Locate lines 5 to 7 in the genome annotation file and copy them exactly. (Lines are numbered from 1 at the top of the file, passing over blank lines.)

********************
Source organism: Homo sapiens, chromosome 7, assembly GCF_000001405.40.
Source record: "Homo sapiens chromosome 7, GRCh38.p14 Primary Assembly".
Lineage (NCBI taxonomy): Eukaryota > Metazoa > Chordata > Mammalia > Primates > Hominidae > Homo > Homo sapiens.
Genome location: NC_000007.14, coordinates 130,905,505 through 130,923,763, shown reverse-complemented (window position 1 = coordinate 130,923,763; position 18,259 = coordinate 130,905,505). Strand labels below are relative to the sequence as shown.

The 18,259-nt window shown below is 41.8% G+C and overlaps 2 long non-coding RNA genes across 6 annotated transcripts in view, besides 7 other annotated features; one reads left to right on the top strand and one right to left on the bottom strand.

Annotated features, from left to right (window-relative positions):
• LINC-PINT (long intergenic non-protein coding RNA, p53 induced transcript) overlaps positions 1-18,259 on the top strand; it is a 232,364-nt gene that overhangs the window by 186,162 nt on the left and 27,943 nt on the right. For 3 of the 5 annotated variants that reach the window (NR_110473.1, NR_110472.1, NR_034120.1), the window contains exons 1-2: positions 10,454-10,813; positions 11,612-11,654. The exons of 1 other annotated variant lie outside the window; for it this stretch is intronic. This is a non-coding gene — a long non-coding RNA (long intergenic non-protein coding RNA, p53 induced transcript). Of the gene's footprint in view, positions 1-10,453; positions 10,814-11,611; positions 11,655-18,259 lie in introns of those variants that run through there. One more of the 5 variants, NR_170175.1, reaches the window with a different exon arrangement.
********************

The 18,259-nt window shown below is 41.8% G+C and overlaps 2 long non-coding RNA genes across 6 annotated transcripts in view, besides 7 other annotated features; one reads left to right on the top strand and one right to left on the bottom strand.

Annotated features, from left to right (window-relative positions):
• LINC-PINT (long intergenic non-protein coding RNA, p53 induced transcript) overlaps positions 1-18,259 on the top strand; it is a 232,364-nt gene that overhangs the window by 186,162 nt on the left and 27,943 nt on the right. For 3 of the 5 annotated variants that reach the window (NR_110473.1, NR_110472.1, NR_034120.1), the window contains exons 1-2: positions 10,454-10,813; positions 11,612-11,654. The exons of 1 other annotated variant lie outside the window; for it this stretch is intronic. This is a non-coding gene — a long non-coding RNA (long intergenic non-protein coding RNA, p53 induced transcript). Of the gene's footprint in view, positions 1-10,453; positions 10,814-11,611; positions 11,655-18,259 lie in introns of those variants that run through there. One more of the 5 variants, NR_170175.1, reaches the window with a different exon arrangement.